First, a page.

This Week In The Civil War: Sep 3-9, 1862

Wednesday, September 3:  General Robert E. Lee’s Army of Northern Virginia began moving to relieve Federal pressure on Virginia by invading the North. The troops moved west toward Leesburg and occupied Winchester. In Washington, Federal General John Pope conferred with President Abraham Lincoln and General-in-Chief Henry W. Halleck. Pope delivered a report accusing General Fitz John Porter of disobeying orders and General George McClellan of failing to support him in the Battle of Second Bull Run. In the Dakota Territory, Sioux Indians unsuccessfully attacked Fort Abercrombie as part of their uprising against Federal authority. In Kentucky, Confederates under General Edmund Kirby Smith continued their invasion by occupying the state capital of Frankfort.

Thursday, September 4:  Lee’s Confederates began crossing the Potomac River into Maryland; the crossing continued for three days. Various skirmishes ensued as politicians conferred in Washington, Federals evacuated Frederick, Maryland, and McClellan began reorganizing the Army of the Potomac. In Minnesota, Federals skirmished with Sioux Indians at Hutchinson. In Kentucky, John Hunt Morgan’s Confederate raiders joined Edmund Kirby Smith’s men. In western Virginia, Confederates under General A.G. Jenkins crossed the Ohio River for a brief northern invasion.

Friday, September 5:  In Washington, Halleck informed Pope that his Army of Virginia would be consolidated into McClellan’s Army of the Potomac. McClellan began gathering Federal troops around Washington as Robert E. Lee continued advancing on Frederick, Maryland. In Indiana, Governor Morton called on citizens to form militias along the Ohio River in defense of a potential Confederate invasion. At Sparta, Tennessee, Bragg proclaimed, “Alabama is redeemed. Tennesseans! your capital and State are almost restored without firing a gun. You return conquerors. Kentuckians! the first great blow has been struck for your freedom.” Meanwhile, General Don Carlos Buell’s Federals abandoned northern Alabama, falling back to Murfreesboro and Nashville.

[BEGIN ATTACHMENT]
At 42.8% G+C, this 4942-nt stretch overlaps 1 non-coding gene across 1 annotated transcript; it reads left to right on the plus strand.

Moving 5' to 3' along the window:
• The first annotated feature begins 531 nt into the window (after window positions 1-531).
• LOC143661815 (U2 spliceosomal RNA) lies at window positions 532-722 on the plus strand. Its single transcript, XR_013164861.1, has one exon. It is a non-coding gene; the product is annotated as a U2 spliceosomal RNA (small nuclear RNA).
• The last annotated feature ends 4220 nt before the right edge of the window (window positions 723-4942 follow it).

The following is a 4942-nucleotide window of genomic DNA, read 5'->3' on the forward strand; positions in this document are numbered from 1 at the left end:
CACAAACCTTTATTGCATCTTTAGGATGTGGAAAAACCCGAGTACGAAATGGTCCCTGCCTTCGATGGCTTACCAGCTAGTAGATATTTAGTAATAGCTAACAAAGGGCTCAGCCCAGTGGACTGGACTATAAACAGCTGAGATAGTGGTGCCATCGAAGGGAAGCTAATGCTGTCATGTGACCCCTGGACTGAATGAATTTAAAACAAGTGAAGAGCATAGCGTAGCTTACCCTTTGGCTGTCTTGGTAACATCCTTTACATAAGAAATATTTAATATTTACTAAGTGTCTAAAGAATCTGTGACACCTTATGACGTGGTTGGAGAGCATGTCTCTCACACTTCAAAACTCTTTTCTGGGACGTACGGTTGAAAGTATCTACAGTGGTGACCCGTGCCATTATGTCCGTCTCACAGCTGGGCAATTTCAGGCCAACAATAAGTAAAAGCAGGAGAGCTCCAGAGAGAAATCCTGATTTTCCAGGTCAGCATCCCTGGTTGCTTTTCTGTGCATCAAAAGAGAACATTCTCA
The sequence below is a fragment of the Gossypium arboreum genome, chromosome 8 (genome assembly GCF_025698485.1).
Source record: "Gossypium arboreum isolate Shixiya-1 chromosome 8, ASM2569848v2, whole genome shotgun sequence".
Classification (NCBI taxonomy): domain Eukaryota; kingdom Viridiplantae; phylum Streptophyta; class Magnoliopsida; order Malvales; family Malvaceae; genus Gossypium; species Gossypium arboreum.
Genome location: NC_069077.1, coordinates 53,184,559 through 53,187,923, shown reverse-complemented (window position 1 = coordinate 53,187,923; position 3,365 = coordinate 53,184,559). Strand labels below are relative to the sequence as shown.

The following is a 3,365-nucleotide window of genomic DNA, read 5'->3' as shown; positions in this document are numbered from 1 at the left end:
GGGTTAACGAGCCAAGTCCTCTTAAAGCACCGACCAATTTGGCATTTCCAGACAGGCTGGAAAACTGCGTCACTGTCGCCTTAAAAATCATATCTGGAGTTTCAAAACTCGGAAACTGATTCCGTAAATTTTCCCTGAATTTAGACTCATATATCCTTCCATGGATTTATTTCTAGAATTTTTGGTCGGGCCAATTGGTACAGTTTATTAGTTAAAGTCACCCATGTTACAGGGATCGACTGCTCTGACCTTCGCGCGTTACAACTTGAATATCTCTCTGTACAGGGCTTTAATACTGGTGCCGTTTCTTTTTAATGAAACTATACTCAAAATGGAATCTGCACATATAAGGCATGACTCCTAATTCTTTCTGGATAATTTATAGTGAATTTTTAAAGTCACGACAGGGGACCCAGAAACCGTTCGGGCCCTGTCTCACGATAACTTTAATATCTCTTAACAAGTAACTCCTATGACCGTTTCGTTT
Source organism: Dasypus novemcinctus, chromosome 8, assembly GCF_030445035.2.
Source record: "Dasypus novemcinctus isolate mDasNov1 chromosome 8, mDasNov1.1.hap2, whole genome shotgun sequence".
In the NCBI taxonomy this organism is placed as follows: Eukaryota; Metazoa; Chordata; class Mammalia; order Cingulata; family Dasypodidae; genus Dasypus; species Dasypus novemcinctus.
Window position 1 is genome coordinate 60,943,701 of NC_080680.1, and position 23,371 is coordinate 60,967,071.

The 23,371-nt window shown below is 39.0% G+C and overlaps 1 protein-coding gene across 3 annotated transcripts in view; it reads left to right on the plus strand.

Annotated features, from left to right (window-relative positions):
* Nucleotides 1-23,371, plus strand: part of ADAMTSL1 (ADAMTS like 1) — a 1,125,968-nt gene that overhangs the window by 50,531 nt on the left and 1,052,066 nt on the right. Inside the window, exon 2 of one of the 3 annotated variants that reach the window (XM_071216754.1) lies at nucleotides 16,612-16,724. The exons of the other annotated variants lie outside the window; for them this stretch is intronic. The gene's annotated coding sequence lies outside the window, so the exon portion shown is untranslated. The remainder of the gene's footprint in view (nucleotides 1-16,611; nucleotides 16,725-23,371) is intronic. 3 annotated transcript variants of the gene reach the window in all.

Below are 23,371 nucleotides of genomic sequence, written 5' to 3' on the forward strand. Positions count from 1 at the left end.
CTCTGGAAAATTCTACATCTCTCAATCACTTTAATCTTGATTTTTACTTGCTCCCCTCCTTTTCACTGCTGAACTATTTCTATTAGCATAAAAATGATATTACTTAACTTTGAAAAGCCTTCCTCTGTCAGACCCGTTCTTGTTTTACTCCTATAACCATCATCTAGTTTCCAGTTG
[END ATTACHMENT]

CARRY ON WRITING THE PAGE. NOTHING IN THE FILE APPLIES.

Saturday, September 6:  In Maryland, Confederates under General Thomas “Stonewall” Jackson occupied Frederick. Federal cavalry skirmished with the Confederate invaders over the next nine days. Robert E. Lee had expected to gain recruits in Maryland, but Frederick was abandoned and an observer wrote, “everything partook of a churchyard appearance.” In Virginia, Federals evacuated the important supply center at Aquia Creek near Fredericksburg. John Pope was assigned to command the new Department of the Northwest, which consisted of Wisconsin, Iowa, Minnesota, and the Nebraska and Dakota territories. His main task was to suppress the Sioux Indian uprising. In the Dakota Territory, the Sioux unsuccessfully attacked Fort Abercrombie a second time.

Sunday, September 7:  George McClellan’s Army of the Potomac began slowly moving northward from Washington, protecting the capital and Baltimore while unaware of Robert E. Lee’s location. Harrisburg, Pennsylvania and Hagerstown, Maryland experienced “tremendous excitement,” with frantic people preparing for a Confederate invasion. The Federal arsenal at Harpers Ferry was isolated by Lee’s forces. President Lincoln worried about events in both the eastern and western theaters, asking “Where is Gen. Bragg” and “What about Harper’s Ferry?” U.S.S. Essex battled Port Hudson batteries on the Mississippi River. Confederate President Jefferson Davis wrote to Robert E. Lee, Braxton Bragg, and Edmund Kirby Smith that they should inform northerners “That the Confederate Government is waging the war solely for self-defence, that is has no design of conquest or any other purpose than to secure peace and the abandonment by the United States of its pretensions to govern a people who have never been their subjects and who prefer self-government to a Union with them.”